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Once thought extinct, a unique species of Oregon lamprey is back in its native lake

The oldest lamprey fossil records date back between 400 and 600 million years and the species thrived until humans tried to eradicate them in 1970s.

PORTLAND, Ore. — The smallest lamprey in Oregon is back in its namesake lake after being pushed to the brink of extinction.

The Miller Lake lamprey, which lives only in Miller Lake and its surrounding watershed in the southern Oregon Cascades, is only three to six inches long and feeds parasitically off other fish.

Ben Clemens, the lamprey coordinator for the Oregon Department of Fish and Wildlife, said the fish was nearly eradicated 70 years ago when wildlife officials grew concerned that the lamprey were harming game fish, brown and rainbow trout, that they had stocked in the lake.

Officials, without even knowing the Miller Lake lamprey was a distinct species, began trying to eradicate the fish to keep it from harming the trout.

“They didn’t know the species at the time, but they were concerned about this because these were sport fisheries they were trying to support,” Clemens said. “They started putting logs and screens in creeks that went into the lake to prevent the lamprey from spawning.”

Clemens said officials also erected a barrier downstream from Miller Lake, and even went a step further.

“They put toxaphene, a highly toxic pesticide, into the lake and its tributaries to eradicate the species,” Clemens said.

The Miller Lake lamprey wasn’t actually identified as its own species until the 1970s, when researchers at Oregon State University were studying some preserved specimens.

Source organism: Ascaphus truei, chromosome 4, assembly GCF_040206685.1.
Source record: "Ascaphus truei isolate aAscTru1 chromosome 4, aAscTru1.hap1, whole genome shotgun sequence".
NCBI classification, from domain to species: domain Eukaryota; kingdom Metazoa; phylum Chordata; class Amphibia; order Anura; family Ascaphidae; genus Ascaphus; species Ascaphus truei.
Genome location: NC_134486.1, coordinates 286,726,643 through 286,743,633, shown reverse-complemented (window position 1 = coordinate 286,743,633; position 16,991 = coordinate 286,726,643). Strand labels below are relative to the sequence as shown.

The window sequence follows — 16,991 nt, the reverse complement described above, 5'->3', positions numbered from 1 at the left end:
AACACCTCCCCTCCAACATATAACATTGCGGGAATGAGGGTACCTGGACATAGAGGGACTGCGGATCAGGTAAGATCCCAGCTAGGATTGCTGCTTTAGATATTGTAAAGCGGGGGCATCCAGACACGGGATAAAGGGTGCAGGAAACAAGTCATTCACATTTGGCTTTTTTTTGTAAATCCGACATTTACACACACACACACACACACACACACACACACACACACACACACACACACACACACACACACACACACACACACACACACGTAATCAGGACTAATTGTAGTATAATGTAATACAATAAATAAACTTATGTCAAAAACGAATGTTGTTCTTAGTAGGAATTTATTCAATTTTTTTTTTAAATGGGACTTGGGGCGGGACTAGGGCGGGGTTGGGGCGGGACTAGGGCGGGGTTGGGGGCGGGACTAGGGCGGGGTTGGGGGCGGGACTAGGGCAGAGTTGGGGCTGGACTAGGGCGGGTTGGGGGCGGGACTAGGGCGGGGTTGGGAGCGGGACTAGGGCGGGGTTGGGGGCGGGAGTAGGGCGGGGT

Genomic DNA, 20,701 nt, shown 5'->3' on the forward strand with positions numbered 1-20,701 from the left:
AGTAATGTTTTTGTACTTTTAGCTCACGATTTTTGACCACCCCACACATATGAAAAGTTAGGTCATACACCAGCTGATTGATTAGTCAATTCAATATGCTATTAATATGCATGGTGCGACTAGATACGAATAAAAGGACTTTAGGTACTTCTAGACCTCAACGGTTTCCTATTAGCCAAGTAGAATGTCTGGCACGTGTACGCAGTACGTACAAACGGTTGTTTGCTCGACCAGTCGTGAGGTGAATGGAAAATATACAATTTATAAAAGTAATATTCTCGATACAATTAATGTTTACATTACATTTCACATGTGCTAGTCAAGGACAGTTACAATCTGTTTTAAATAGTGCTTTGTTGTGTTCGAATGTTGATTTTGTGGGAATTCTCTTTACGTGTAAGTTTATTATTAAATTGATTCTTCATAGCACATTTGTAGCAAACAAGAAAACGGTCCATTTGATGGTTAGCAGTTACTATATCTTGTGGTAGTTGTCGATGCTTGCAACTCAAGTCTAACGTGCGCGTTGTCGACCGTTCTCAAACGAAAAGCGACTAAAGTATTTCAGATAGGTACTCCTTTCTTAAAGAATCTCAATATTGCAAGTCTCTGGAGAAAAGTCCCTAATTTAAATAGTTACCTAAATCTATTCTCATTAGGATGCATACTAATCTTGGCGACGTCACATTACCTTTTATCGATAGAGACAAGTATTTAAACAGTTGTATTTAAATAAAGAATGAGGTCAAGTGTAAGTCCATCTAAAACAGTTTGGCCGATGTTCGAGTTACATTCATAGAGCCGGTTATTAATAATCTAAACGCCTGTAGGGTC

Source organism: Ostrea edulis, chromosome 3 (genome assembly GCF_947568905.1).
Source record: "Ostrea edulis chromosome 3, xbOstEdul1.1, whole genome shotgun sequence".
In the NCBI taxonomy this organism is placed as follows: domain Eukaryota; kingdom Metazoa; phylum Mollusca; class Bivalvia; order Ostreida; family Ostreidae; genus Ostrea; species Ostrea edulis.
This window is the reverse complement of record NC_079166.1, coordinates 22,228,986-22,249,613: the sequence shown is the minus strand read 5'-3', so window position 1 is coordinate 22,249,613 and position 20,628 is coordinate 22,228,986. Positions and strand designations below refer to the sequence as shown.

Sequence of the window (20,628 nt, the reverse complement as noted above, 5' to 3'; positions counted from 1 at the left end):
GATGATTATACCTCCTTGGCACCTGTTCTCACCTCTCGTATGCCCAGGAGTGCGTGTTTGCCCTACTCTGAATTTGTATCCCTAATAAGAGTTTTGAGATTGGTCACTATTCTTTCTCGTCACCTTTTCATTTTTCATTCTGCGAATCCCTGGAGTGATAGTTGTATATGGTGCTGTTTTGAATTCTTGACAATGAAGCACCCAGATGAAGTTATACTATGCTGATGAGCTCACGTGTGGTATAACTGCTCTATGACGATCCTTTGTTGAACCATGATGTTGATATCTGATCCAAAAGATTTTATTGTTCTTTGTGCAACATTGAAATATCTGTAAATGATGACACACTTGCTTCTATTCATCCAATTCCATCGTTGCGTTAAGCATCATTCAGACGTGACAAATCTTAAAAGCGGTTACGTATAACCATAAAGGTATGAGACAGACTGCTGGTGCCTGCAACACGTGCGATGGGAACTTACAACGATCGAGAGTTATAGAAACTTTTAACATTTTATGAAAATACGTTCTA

“At that time, they were thought to be extinct,” Clemens said.

Fast forward a few decades to the early 1990s and the diminutive lamprey were found living well downstream of their original home. The state removed the barrier downstream in 2005 and a conservation plan, one of the state’s earliest for a fish species, was adopted.

Starting in 2010, a team of state officials began translocating young lamprey — capturing them downstream from the lake and moving them to tributaries above in the hopes they would repopulate it.

Over this last summer, they found out their hopes had been realized when some members of the team were fishing at the lake.

“They pulled up several trout that had fresh lamprey wounds on them,” Clemens said. “They knew where to look because they were helping and that’s indication the lamprey are back in the lake.”

The Miller Lake lamprey are not convenient posterchildren for conservation. They’re small and parasitic. They live in a remote part of the state and, unless you were looking for them, you might know they exist.

But the species has roots that go back to prehistoric times. The oldest lamprey fossil records date back between 400 and 600 million years, well before the first dinosaurs walked the Earth. And they haven’t evolved much since, Clemens said, with prehistoric lamprey and their modern-day counterparts showing few differences.

That means the species existed mostly undisturbed for roughly half a billion years, until humans decided they were a problem in the mid-'70s.

And the problem they were thought to cause wasn’t even real in the first place, Clemens said. Despite the fact that they feed parasitically on trout, there’s no evidence they pose any risk to the larger game fish, or to humans for that matter, according to Clemens.

They do, however, provide a number of environmental benefits; they create habitat for aquatic insects, recycle nutrients and act as prey for larger fish, birds and mammals.

That’s what makes the lamprey’s return to its native lake such a big win, Clemens said.

"It's tremendously exciting,” he said. “This is happening faster than we anticipated and especially these days with lots of doom and gloom news it's good to experience firsthand a positive outcome with conservation."

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